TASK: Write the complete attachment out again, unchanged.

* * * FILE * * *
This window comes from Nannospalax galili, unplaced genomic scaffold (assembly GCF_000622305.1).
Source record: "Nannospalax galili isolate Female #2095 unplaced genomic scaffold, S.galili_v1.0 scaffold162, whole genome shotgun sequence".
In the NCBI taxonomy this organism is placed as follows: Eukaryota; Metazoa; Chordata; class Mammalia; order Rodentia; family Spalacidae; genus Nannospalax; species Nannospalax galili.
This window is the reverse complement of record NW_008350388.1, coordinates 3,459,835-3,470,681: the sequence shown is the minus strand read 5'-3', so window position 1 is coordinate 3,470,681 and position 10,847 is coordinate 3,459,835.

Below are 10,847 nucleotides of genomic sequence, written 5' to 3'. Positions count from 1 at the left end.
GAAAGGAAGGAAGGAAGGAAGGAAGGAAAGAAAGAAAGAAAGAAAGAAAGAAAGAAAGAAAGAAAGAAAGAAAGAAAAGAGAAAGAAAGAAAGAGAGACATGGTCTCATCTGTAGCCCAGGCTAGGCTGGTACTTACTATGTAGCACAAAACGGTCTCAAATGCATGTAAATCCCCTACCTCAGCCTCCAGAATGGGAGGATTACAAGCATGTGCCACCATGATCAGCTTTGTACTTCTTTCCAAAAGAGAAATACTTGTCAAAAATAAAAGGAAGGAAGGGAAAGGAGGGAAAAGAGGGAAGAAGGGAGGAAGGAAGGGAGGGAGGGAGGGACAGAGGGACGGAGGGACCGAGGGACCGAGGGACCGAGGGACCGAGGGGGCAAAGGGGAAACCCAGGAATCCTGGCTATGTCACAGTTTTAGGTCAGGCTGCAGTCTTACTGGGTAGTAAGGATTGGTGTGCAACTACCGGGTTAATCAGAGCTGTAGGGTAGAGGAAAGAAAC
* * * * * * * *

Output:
This window comes from Nannospalax galili, unplaced genomic scaffold (assembly GCF_000622305.1).
Source record: "Nannospalax galili isolate Female #2095 unplaced genomic scaffold, S.galili_v1.0 scaffold162, whole genome shotgun sequence".
In the NCBI taxonomy this organism is placed as follows: Eukaryota; Metazoa; Chordata; class Mammalia; order Rodentia; family Spalacidae; genus Nannospalax; species Nannospalax galili.
This window is the reverse complement of record NW_008350388.1, coordinates 3,459,835-3,470,681: the sequence shown is the minus strand read 5'-3', so window position 1 is coordinate 3,470,681 and position 10,847 is coordinate 3,459,835.

Below are 10,847 nucleotides of genomic sequence, written 5' to 3'. Positions count from 1 at the left end.
GAAAGGAAGGAAGGAAGGAAGGAAGGAAAGAAAGAAAGAAAGAAAGAAAGAAAGAAAGAAAGAAAGAAAGAAAGAAAAGAGAAAGAAAGAAAGAGAGACATGGTCTCATCTGTAGCCCAGGCTAGGCTGGTACTTACTATGTAGCACAAAACGGTCTCAAATGCATGTAAATCCCCTACCTCAGCCTCCAGAATGGGAGGATTACAAGCATGTGCCACCATGATCAGCTTTGTACTTCTTTCCAAAAGAGAAATACTTGTCAAAAATAAAAGGAAGGAAGGGAAAGGAGGGAAAAGAGGGAAGAAGGGAGGAAGGAAGGGAGGGAGGGAGGGACAGAGGGACGGAGGGACCGAGGGACCGAGGGACCGAGGGACCGAGGGGGCAAAGGGGAAACCCAGGAATCCTGGCTATGTCACAGTTTTAGGTCAGGCTGCAGTCTTACTGGGTAGTAAGGATTGGTGTGCAACTACCGGGTTAATCAGAGCTGTAGGGTAGAGGAAAGAAAC